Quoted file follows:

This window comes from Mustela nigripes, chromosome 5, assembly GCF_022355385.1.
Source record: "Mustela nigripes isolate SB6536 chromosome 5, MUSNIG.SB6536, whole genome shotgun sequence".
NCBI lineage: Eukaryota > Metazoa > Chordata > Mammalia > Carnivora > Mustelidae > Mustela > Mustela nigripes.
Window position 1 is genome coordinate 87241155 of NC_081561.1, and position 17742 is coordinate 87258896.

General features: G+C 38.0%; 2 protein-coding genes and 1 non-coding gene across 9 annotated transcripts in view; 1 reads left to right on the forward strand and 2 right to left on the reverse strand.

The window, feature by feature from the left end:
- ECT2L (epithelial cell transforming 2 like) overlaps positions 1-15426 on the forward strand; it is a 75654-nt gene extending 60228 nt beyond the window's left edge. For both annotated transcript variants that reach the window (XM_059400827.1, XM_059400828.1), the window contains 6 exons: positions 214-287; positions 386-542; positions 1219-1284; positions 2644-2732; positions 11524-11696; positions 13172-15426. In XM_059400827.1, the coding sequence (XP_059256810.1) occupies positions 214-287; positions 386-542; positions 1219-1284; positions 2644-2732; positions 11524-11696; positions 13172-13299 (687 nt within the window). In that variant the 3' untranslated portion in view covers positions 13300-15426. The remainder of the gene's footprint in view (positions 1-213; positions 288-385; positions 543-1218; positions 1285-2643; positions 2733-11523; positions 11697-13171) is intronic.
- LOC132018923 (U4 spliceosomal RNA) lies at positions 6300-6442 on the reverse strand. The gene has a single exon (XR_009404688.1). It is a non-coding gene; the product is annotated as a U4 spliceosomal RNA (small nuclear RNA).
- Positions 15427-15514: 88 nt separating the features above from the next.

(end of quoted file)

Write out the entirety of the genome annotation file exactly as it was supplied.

This window comes from Mustela nigripes, chromosome 5, assembly GCF_022355385.1.
Source record: "Mustela nigripes isolate SB6536 chromosome 5, MUSNIG.SB6536, whole genome shotgun sequence".
NCBI lineage: Eukaryota > Metazoa > Chordata > Mammalia > Carnivora > Mustelidae > Mustela > Mustela nigripes.
Window position 1 is genome coordinate 87241155 of NC_081561.1, and position 17742 is coordinate 87258896.

General features: G+C 38.0%; 2 protein-coding genes and 1 non-coding gene across 9 annotated transcripts in view; 1 reads left to right on the forward strand and 2 right to left on the reverse strand.

The window, feature by feature from the left end:
- ECT2L (epithelial cell transforming 2 like) overlaps positions 1-15426 on the forward strand; it is a 75654-nt gene extending 60228 nt beyond the window's left edge. For both annotated transcript variants that reach the window (XM_059400827.1, XM_059400828.1), the window contains 6 exons: positions 214-287; positions 386-542; positions 1219-1284; positions 2644-2732; positions 11524-11696; positions 13172-15426. In XM_059400827.1, the coding sequence (XP_059256810.1) occupies positions 214-287; positions 386-542; positions 1219-1284; positions 2644-2732; positions 11524-11696; positions 13172-13299 (687 nt within the window). In that variant the 3' untranslated portion in view covers positions 13300-15426. The remainder of the gene's footprint in view (positions 1-213; positions 288-385; positions 543-1218; positions 1285-2643; positions 2733-11523; positions 11697-13171) is intronic.
- LOC132018923 (U4 spliceosomal RNA) lies at positions 6300-6442 on the reverse strand. The gene has a single exon (XR_009404688.1). It is a non-coding gene; the product is annotated as a U4 spliceosomal RNA (small nuclear RNA).
- Positions 15427-15514: 88 nt separating the features above from the next.